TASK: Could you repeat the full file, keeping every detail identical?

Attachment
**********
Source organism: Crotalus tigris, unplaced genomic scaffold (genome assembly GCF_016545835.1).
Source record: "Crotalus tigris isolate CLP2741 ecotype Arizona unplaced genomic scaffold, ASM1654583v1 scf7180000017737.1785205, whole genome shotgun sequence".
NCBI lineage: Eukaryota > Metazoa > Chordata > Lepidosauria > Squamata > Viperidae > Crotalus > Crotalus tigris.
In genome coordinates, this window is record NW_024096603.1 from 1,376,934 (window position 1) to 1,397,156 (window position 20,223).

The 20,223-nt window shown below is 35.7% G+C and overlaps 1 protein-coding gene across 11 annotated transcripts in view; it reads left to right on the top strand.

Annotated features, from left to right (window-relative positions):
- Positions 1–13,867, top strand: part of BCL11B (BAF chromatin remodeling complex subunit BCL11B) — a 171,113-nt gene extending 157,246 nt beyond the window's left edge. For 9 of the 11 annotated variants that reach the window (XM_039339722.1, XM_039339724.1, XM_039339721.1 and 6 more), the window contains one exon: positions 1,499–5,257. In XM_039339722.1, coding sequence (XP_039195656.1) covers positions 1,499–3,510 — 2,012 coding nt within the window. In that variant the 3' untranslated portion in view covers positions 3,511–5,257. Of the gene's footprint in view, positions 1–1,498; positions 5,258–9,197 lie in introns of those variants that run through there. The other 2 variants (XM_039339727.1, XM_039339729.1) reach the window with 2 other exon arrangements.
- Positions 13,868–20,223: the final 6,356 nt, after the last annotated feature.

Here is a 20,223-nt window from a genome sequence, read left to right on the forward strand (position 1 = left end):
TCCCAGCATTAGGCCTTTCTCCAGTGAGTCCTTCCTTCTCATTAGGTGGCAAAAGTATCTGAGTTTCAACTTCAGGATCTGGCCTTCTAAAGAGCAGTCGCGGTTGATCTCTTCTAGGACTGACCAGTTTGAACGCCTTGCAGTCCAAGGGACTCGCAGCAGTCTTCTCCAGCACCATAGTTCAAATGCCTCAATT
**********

Source organism: Crotalus tigris, unplaced genomic scaffold (genome assembly GCF_016545835.1).
Source record: "Crotalus tigris isolate CLP2741 ecotype Arizona unplaced genomic scaffold, ASM1654583v1 scf7180000017737.1785205, whole genome shotgun sequence".
NCBI lineage: Eukaryota > Metazoa > Chordata > Lepidosauria > Squamata > Viperidae > Crotalus > Crotalus tigris.
In genome coordinates, this window is record NW_024096603.1 from 1,376,934 (window position 1) to 1,397,156 (window position 20,223).

The 20,223-nt window shown below is 35.7% G+C and overlaps 1 protein-coding gene across 11 annotated transcripts in view; it reads left to right on the top strand.

Annotated features, from left to right (window-relative positions):
- Positions 1–13,867, top strand: part of BCL11B (BAF chromatin remodeling complex subunit BCL11B) — a 171,113-nt gene extending 157,246 nt beyond the window's left edge. For 9 of the 11 annotated variants that reach the window (XM_039339722.1, XM_039339724.1, XM_039339721.1 and 6 more), the window contains one exon: positions 1,499–5,257. In XM_039339722.1, coding sequence (XP_039195656.1) covers positions 1,499–3,510 — 2,012 coding nt within the window. In that variant the 3' untranslated portion in view covers positions 3,511–5,257. Of the gene's footprint in view, positions 1–1,498; positions 5,258–9,197 lie in introns of those variants that run through there. The other 2 variants (XM_039339727.1, XM_039339729.1) reach the window with 2 other exon arrangements.
- Positions 13,868–20,223: the final 6,356 nt, after the last annotated feature.

Here is a 20,223-nt window from a genome sequence, read left to right on the forward strand (position 1 = left end):
TCCCAGCATTAGGCCTTTCTCCAGTGAGTCCTTCCTTCTCATTAGGTGGCAAAAGTATCTGAGTTTCAACTTCAGGATCTGGCCTTCTAAAGAGCAGTCGCGGTTGATCTCTTCTAGGACTGACCAGTTTGAACGCCTTGCAGTCCAAGGGACTCGCAGCAGTCTTCTCCAGCACCATAGTTCAAATGCCTCAATT